How we teach driving lessons to people with learning difficulties?

This requires specific, individualized and intensive instruction to better help students successfully manage their thoughts, feelings and behaviours when interacting with other road users.

Effective teaching means providing every student with the maximum number of opportunities to learn and experience success.

Our training specifically targets those learning needs unique to each individual student. We do this by providing close assessment, clear guidance, supported training and supervision during all lessons, identifying the student’s strengths whilst developing their weaknesses.

Our training fundamentals emphasize safe vehicle control and defensive driving. This is a key step to progressing a student’s sense of confidence and control behind the wheel. It is particularly effective in reducing anxiety levels and their fear of driving.

Equally important to better manage anxiety while driving is creating a safe and comfortable learning environment where students feel supported in their learning and able to take on new learning and perform these tasks more confidently.

Some of our common teaching strategies particularly helpful for students include:

  • Breakdown learning into small steps
  • Draw diagrams to reinforce visually
  • Demonstrate instructional practises so student know what is correct
  • Provide independent, well-designed intensive practise drills and plenty of them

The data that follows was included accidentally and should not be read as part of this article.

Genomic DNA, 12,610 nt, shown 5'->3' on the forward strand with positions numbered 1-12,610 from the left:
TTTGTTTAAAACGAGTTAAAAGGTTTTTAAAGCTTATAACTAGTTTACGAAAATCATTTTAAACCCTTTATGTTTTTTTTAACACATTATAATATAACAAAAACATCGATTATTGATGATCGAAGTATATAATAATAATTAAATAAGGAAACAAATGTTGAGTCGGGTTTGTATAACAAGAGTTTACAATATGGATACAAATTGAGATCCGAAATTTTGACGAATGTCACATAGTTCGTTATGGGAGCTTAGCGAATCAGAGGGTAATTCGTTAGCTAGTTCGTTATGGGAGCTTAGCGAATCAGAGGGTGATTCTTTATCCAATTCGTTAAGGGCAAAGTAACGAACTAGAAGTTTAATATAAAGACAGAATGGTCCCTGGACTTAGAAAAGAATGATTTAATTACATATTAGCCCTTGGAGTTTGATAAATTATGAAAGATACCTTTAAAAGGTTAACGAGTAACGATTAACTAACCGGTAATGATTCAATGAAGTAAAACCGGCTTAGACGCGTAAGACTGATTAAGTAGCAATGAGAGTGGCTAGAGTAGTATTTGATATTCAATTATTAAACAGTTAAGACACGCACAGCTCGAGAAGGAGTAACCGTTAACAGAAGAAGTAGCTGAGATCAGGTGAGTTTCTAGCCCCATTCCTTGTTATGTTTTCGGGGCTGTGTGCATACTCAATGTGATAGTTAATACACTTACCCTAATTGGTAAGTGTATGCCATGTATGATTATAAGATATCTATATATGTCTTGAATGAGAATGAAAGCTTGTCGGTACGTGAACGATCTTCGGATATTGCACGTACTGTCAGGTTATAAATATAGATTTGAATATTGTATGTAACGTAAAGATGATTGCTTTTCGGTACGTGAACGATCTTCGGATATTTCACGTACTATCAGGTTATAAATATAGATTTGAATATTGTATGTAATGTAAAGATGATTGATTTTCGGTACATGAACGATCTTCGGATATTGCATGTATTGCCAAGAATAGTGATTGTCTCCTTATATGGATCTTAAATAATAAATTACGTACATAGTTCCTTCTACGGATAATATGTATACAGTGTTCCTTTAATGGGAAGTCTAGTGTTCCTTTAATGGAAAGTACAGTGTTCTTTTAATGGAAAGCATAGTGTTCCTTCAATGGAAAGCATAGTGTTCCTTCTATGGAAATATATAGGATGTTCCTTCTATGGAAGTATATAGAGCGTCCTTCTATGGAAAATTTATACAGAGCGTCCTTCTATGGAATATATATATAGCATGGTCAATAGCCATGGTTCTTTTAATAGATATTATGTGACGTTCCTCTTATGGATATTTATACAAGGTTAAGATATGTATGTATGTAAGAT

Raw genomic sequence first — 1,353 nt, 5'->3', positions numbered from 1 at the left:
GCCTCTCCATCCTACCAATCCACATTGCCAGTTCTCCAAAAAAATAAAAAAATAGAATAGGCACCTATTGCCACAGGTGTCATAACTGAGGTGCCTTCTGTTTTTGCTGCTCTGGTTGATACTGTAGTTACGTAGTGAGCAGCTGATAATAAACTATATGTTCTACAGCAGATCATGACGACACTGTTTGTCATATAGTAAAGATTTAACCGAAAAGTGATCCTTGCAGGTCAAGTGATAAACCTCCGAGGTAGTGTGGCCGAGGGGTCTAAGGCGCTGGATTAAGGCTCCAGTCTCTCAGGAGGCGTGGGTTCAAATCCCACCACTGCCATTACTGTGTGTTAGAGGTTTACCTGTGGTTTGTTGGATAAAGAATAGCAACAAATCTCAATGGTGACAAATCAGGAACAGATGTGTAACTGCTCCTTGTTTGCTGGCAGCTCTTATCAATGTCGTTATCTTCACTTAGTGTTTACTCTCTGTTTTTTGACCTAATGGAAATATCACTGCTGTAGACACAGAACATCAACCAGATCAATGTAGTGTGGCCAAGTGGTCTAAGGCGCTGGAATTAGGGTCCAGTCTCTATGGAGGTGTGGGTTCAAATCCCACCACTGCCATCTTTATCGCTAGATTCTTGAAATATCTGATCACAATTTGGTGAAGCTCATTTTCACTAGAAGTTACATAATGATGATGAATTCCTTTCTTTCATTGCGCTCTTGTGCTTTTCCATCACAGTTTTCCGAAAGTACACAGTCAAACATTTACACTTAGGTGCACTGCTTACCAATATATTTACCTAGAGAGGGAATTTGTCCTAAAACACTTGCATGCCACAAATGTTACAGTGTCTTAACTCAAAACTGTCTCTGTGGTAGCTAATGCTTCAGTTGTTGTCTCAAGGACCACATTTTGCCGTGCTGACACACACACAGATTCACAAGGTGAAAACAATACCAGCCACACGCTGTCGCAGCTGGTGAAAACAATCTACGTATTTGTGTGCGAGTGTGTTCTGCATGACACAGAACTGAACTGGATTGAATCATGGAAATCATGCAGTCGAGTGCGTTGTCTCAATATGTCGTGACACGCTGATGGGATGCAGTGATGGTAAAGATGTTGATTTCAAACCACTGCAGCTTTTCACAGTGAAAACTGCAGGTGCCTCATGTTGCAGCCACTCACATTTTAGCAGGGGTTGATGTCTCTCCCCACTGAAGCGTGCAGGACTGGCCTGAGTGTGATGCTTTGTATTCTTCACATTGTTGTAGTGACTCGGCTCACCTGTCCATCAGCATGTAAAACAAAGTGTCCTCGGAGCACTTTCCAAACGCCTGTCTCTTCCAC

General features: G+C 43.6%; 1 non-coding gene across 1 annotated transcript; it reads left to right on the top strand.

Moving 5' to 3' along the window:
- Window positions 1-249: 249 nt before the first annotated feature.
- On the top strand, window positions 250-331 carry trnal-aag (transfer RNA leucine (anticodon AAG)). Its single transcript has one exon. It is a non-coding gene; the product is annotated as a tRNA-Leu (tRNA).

• Supply regular, bite size pieces of quality feedback
  • Engage students in extension type activities and commentary driving.
  • Pace the lesson to suit the needs of the student
  • Continually check for understanding and learning
  • Review all learning and maintain records and assessment profiles for all students.

What we do in driving lessons for students with learning difficulties is:

  • Offer plenty of patience, reinforcement and encouragement
  • Remain focused on where the student ‘is at’ in every lesson
  • Strive for quality learning outcomes
  • Maintain consistency in lesson standards
  • Utilise a broad range of teaching strategies
  • Ensure learning is fun and interesting.

Getting your license can be a challenging process. Overcoming your fear of driving takes the right practise and approach. Here are some suggestions to help:

  • Find a quality driver trainer
  • Know your road rules
  • Remain calm – practice some breathing exercises or use your own coping mechanisms to compose yourself when driving
  • Talk aloud as you drive- explain what is happening ahead and behind you- what important signs do you see and what are other road users doing?
  • Remain committed to the process even when it seems difficult.
  • Pull over and stop if you are feeling overwhelmed or anxious.

If you are seeking the professional services of a patient, professional and qualified Trainer to help you learn how to drive safely, please call Trevor at GPS on 0430 284 285.